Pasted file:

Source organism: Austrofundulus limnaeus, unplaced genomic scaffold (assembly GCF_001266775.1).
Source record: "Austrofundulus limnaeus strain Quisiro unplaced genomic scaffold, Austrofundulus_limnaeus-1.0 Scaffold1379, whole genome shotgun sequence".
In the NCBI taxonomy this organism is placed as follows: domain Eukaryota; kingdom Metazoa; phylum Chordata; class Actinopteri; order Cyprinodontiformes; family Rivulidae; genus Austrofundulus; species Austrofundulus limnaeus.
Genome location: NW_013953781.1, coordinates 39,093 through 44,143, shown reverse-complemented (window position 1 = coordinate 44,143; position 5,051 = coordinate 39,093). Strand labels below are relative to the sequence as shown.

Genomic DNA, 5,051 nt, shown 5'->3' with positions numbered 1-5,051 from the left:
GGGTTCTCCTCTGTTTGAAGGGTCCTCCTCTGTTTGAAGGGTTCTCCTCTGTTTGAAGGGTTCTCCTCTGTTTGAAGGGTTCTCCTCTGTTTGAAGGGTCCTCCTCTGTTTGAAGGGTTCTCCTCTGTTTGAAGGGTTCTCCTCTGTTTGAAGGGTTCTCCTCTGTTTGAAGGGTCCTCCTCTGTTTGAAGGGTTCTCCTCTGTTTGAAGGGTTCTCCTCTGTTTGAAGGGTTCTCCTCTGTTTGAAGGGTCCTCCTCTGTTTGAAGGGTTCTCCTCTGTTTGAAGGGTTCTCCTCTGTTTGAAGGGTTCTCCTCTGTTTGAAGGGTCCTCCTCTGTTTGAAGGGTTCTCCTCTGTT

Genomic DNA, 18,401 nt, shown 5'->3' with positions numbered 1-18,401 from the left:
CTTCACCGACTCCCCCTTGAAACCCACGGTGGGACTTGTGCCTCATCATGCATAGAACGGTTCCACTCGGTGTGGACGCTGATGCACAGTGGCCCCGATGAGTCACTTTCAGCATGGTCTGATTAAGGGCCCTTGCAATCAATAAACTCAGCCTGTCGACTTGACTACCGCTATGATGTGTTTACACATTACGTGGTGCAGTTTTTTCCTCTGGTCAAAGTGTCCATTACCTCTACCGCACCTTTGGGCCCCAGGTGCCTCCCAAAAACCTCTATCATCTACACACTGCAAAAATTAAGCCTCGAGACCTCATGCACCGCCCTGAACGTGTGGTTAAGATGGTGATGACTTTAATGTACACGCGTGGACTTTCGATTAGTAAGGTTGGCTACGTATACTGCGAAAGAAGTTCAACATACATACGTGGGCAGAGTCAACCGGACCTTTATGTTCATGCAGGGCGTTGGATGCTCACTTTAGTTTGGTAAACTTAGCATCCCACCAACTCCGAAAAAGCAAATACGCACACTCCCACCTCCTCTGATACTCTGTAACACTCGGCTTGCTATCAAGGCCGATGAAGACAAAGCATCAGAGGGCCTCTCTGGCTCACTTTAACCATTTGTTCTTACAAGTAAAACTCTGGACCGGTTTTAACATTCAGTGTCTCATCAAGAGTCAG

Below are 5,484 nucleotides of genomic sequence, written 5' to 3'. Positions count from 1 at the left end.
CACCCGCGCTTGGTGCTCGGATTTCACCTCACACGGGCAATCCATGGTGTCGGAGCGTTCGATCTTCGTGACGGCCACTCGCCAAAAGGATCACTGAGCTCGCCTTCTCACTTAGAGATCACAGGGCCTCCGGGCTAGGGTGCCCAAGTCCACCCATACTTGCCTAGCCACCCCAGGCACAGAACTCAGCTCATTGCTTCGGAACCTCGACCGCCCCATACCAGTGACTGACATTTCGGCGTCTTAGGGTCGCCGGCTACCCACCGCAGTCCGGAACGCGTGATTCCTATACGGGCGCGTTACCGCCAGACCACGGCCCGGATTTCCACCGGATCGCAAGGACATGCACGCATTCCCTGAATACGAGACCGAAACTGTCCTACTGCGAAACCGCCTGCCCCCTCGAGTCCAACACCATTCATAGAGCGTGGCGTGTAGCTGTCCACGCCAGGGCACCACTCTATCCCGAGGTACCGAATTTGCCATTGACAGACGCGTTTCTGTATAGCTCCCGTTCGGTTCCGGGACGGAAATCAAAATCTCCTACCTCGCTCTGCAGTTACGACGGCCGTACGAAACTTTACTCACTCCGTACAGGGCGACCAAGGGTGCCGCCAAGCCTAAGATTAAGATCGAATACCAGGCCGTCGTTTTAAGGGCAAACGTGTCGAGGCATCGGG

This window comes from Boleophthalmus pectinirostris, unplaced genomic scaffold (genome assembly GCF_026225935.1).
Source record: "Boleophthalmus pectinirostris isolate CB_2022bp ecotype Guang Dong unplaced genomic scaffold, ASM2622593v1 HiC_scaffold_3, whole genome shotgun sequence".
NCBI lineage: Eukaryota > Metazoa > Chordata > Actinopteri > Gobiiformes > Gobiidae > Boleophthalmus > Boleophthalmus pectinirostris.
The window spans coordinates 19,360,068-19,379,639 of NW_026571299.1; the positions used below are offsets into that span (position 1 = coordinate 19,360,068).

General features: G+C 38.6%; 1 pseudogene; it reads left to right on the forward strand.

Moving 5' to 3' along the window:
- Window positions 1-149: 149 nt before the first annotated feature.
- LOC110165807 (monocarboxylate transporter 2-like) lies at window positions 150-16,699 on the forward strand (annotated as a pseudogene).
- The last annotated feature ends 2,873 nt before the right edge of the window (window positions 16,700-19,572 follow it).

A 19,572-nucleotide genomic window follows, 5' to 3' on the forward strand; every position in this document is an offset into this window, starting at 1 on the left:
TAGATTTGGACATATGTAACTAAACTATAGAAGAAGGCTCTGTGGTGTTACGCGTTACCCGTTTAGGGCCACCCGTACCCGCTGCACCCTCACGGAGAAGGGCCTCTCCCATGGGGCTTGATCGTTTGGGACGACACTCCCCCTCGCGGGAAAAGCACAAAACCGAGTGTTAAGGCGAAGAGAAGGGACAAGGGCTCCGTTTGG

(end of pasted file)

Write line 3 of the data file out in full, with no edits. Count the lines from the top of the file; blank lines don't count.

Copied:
In the NCBI taxonomy this organism is placed as follows: domain Eukaryota; kingdom Metazoa; phylum Chordata; class Actinopteri; order Cyprinodontiformes; family Rivulidae; genus Austrofundulus; species Austrofundulus limnaeus.